Peacock Kikos

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I do not believe there was ever a life more
attractive than life on a goat farm...

The Kiko goat was developed firstly by Caprinex Enterprises Limited and later by Goatex Group Limited, New Zealand companies responsible for the breeding of Kiko goats in New Zealand. These companies of farmers were actively involved in the capture and farming of New Zealand's extensive native goat population. The Kiko Goat originated from New Zealand by crossing feral goats with dairy goats in the 1980s. Kiko is actually the Māori word for flesh or meat. They were developed for fast growth, survivability with little input from the producer and their hardiness.

 

In the 1990s, ranchers began importing the Kiko from Goatex Group Ltd and other sources into North America and organized the American Kiko Goat Association. In 2000, the American Kiko Goat Association purchased the North American Kiko Goat Registry, earlier solely created from limited data by Graham Culliford (Goatex Group LLC) of Christchurch, New Zealand specifically for the US market as pedigree breeding was not part of the New Zealand population genetics background that developed this superior breed. This is the only Kiko registry that has a seamless ancestry dating back to the first imports.

 

There are two primary breed registries that are member driven, non-profit associations and serve breeders in North America: the American Kiko Goat Association and the International Kiko Goat Association. The National Kiko Registry was created in 2011 to give Kiko breeders of every size and management style the opportunity to register and track their genetics through an independent, professionally run, for profit, livestock registry.

 

Interest is increasing in the consistent traits and characteristics of the Kiko.  Whether raised Kiko on Kiko, or crossed with other breeds, Kikos bring improvement in profits because of their low maintenance, high rate of growth, resistance and tolerance to parasites, excellent maternal instincts, ease of kidding, vigor of newborn kids, and because of the incorporation of milk breeds in the creation of Kiko, an ample milk supply to raise twins that gain quickly to earlier sale weights.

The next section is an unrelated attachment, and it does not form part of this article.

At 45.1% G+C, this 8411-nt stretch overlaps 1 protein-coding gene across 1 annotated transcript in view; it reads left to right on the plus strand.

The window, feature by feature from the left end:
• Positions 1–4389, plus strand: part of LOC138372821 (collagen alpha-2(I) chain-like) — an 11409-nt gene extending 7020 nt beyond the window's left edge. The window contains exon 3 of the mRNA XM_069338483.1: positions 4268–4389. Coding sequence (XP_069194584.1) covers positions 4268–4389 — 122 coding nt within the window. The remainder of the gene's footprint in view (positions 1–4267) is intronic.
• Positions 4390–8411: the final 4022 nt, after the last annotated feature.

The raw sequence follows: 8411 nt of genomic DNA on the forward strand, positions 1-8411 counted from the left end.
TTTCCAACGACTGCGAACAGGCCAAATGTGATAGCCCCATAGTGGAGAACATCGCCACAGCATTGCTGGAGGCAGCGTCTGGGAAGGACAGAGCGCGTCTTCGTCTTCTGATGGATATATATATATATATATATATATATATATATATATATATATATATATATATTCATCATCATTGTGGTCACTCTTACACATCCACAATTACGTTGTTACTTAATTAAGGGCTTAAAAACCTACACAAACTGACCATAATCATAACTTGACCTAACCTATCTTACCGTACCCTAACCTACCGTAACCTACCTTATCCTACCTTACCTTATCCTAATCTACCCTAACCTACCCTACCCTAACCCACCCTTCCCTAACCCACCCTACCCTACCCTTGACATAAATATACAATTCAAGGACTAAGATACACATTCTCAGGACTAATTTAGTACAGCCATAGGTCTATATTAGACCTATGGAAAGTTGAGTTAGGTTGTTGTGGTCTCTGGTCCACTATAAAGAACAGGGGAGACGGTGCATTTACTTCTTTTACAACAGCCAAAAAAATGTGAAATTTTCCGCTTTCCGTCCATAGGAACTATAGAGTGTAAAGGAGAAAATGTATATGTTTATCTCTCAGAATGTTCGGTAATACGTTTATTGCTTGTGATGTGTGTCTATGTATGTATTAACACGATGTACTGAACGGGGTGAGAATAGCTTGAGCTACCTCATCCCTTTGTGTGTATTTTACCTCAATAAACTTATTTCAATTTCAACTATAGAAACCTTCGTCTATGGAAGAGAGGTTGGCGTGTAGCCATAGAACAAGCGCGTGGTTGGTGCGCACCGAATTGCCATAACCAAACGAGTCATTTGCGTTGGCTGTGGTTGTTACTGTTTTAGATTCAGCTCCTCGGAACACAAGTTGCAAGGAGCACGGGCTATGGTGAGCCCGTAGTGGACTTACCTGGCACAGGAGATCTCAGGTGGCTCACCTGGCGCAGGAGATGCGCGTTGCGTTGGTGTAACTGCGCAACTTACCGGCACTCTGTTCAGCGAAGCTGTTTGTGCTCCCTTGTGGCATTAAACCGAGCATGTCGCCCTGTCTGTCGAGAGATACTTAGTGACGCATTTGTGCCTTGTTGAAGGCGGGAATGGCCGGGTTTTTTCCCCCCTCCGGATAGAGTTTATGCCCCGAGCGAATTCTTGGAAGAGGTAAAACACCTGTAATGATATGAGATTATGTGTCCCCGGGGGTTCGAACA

The Kiko's ability to survive in all types of weather is a big plus in the varied climates and terrains of North America. Canadian farmers, too, are finding that the Kiko is well suited to cold. More and more farmers are moving into the Kiko goat producing market with bucks from the United States. The market is open and ready for more Kikos as their reputation spreads.

 

The primary characteristic of the Kiko goat is its hardiness and its ability to achieve substantial weight gains when run under natural conditions without supplementary feeding. In New Zealand it has been called the "go anywhere, eat anything" goat signifying its ability to thrive under less than ideal conditions.

 

The Kiko is large framed, generally white (although many Kikos carry genes for color and colored Kikos are capable of registration) with a coat that ranges from slick in summer to flowing hair when run in mountain country in winter.

 

Mature males display substantial characteristic horns and are of a bold disposition. Mature females are ample, feminine and generally have good udder placement and attachment. The Kiko is a consummate browser and will range extensively when run in open country.

 

The Kiko is not affected by substantial climatic variation and is equally at home in sub alpine mountain country and arid brushland. Perhaps the defining characteristic of the breed is the rate of growth. The kids are born of average size but with considerable vigor. From birth to weaning the Kiko displays a rate of growth at least equivalent of any other purpose bred meat goat breed but this is achieved without the management and feed inputs generally required for satisfactory meat production in other breeds.